NZ business pilots 4-day work week

Ever turned up to work after a long weekend and wished you had three days off every week?

For the employees of New Zealand-based business Perpetual Guardian, the dream has just become a reality.

The trust company has over 200 employees, many of them engaged in customer service roles. Interestingly, the company’s founder, Andrew Barnes, doesn’t think an extra day away from the office will hurt productivity.

“Research indicates that the average worker only achieves around three hours of productivity out of every work day,” said Barnes. “In some cases it may be as low as 1.5 hours.”

“What we’ve done is offer our employees a more flexible arrangement whereby they can have an extra day off if they can demonstrate the same level of productivity in that time, without any change to their wages.”


UK workers self-report a lack of productivity in the office


One of the reports Barnes draws from was based on a survey of UK office workers engaged in full-time positions.

The survey asked respondents to report how much time they thought they were productive at work. They also nominated the types of activities they engaged in during non-productive hours.

The average worker felt they spent two hours and 53 minutes of their day being productive, with the largest amount of non-productive time spent checking social media (47 percent of respondents), checking news sites (45 percent) and discussing out of work activities with colleagues (38 percent).

But Barnes’s contention is not that employees are wasting time at work, rather they spend a certain amount of their time concerned with day-to-day issues impacting their lives outside of work.

“The reality is that there’s a real non-discretionary element to productivity,” he said. “Everyone has family, friends or projects going on around the house. Whether you like it or not there’s not enough time on a weekend to manage all this, which results in lost productivity during the work week.”

By offering employees a more flexible arrangement regarding hours worked, Barnes believes they’ll feel more engaged at work, which should more than compensate for the fewer hours spent in the office.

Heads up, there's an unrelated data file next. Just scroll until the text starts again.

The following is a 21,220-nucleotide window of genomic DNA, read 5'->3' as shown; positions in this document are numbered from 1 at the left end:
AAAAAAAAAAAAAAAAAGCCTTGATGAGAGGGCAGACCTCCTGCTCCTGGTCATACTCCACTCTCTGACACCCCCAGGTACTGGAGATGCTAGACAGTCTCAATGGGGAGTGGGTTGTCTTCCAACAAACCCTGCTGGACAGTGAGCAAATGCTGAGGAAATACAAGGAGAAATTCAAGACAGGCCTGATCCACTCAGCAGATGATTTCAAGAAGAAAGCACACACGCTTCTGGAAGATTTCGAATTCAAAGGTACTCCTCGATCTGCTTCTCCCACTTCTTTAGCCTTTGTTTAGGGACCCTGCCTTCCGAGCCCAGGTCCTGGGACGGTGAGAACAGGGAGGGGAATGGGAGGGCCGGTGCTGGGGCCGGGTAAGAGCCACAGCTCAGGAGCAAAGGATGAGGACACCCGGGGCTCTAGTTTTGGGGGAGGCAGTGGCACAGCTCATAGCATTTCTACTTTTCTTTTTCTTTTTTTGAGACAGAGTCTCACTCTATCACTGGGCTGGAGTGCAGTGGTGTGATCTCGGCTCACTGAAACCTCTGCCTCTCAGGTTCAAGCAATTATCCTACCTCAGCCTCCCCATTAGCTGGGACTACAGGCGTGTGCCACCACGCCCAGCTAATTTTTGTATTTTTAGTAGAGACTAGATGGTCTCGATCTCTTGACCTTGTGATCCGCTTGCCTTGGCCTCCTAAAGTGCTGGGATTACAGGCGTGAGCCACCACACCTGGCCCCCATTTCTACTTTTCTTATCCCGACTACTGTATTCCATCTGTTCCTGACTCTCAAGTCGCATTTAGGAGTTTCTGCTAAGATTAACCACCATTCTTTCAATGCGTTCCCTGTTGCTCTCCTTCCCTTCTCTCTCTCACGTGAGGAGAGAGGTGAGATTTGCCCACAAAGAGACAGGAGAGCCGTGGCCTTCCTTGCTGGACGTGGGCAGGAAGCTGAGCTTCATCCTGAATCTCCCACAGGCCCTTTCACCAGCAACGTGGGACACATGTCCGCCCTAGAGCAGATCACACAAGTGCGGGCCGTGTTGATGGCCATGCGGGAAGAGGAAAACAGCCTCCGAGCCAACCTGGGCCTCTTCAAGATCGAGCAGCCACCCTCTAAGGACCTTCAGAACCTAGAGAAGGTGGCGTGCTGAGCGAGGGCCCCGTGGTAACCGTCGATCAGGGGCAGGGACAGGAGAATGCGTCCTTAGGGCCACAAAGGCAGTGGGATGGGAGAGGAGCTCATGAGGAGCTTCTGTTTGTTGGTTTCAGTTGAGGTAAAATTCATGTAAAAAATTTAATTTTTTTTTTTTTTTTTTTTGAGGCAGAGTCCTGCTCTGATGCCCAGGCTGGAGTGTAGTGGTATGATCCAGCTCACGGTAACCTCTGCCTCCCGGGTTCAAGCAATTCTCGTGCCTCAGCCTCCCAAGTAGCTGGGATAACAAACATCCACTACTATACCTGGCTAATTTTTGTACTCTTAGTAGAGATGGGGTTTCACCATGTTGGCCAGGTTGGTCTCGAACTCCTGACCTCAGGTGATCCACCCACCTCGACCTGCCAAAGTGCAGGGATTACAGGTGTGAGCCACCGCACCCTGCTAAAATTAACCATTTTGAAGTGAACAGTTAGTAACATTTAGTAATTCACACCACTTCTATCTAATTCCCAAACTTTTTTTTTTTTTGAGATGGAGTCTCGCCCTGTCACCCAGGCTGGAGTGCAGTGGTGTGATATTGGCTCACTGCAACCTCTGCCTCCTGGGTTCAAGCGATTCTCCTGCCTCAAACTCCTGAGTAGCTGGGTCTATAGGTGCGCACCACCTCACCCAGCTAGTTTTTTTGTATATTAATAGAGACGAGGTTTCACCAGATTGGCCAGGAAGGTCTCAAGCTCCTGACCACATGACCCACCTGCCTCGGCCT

“The output we want to be interested in is productivity. As an employer, I’m paying for outputs, not the amount of time each employee spends in their chair,” said Barnes.


The secret to work-life balance? Tracking productivity


As part of the six-week trial, the team at Perpetual Guardian will present a case study centred on increasing productivity by working fewer hours.

“We’ve said we’d begin with a six-week trial, but if we need more data then we might extend it to eight weeks,” said Barnes. “After that, we’ll collate our findings and, if the initiative has been a success, we’ll implement the four-day work week permanently.”

“In some departments, measuring productivity is very straightforward, while in others we’re asking our employees to come up with ways to demonstrate their productivity.”

In this sense, Perpetual Guardian is testing a doubly-radical initiative – a process informed and implemented from the bottom of the company up, which places ownership in the hands of each employee.

 

READ: Is the future of work… less work?

While this system may not work for every organisation (in fact, it may not work for this one), Perpetual Guardian nevertheless has all the features and challenges of a larger business that make it an ideal case study: a physical retail footprint, five-days-per-week opening hours, and a varied workforce that includes a significant number of remote workers.

“We have 16 retail outlets across New Zealand, so we’re going to be creating rotating rosters to ensure there’s no loss of customer service,” said Barnes. “But we’re also making this as flexible as possible for our staff.

“If they find they’d prefer to work slightly shorter days over a standard, five-day work week, they’re welcome to do that. If they’d prefer to fit everything they can into just four days, that’s fine as well.”

And with such a radical experiment already gaining attention across the media landscape, Barnes notes his employees are already feeling the pressure to prove themselves.

“Some of my staff have already said they’ve received emails from their friends saying that all of New Zealand’s business community is counting on us to get this right.”